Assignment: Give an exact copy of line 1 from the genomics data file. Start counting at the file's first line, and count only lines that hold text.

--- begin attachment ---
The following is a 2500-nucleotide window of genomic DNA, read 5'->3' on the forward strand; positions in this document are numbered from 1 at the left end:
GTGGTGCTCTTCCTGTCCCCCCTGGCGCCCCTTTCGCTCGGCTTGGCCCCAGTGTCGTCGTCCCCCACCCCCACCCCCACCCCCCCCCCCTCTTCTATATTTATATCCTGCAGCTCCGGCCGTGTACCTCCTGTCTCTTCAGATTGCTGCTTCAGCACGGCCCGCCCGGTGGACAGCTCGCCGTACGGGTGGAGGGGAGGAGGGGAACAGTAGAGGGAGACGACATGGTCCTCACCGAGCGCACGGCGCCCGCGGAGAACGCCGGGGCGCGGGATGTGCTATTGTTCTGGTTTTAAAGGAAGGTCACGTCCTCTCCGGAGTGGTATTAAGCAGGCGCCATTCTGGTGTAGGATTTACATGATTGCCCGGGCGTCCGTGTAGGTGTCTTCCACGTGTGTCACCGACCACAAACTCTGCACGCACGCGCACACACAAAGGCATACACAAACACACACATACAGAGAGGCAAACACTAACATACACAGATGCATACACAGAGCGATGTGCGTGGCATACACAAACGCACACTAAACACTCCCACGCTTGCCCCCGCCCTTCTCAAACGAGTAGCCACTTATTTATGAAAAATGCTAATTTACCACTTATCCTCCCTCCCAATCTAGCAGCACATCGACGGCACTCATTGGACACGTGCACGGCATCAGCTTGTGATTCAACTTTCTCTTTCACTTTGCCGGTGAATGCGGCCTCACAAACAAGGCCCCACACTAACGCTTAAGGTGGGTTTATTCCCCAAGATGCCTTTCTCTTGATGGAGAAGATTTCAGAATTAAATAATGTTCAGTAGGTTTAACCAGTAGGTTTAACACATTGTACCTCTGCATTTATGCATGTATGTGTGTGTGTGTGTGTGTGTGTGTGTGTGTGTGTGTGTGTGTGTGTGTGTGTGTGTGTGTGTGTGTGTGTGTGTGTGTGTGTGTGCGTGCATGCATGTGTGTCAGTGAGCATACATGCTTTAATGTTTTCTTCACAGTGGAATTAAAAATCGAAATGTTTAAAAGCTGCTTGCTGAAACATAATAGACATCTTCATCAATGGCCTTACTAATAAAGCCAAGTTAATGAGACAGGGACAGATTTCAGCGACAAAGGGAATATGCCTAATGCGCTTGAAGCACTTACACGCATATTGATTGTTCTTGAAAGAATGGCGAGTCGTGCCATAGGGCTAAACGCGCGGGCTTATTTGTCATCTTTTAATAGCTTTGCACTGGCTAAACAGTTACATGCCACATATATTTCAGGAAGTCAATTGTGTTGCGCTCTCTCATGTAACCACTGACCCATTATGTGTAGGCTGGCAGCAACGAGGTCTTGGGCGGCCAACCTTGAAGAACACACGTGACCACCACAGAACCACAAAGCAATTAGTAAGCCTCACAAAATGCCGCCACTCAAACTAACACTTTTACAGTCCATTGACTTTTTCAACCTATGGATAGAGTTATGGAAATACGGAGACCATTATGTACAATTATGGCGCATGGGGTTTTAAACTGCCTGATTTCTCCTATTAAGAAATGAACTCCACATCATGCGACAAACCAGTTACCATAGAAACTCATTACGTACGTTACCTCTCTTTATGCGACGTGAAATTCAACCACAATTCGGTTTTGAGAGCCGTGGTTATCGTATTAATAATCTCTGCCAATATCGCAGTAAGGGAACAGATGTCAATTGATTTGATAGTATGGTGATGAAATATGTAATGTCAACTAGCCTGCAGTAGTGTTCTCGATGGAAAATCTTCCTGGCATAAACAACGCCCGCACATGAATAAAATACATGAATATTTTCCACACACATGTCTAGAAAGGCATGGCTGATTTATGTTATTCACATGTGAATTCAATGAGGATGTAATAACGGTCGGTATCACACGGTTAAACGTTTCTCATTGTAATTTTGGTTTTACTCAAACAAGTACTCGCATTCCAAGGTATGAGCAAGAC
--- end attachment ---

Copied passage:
The following is a 2500-nucleotide window of genomic DNA, read 5'->3' on the forward strand; positions in this document are numbered from 1 at the left end: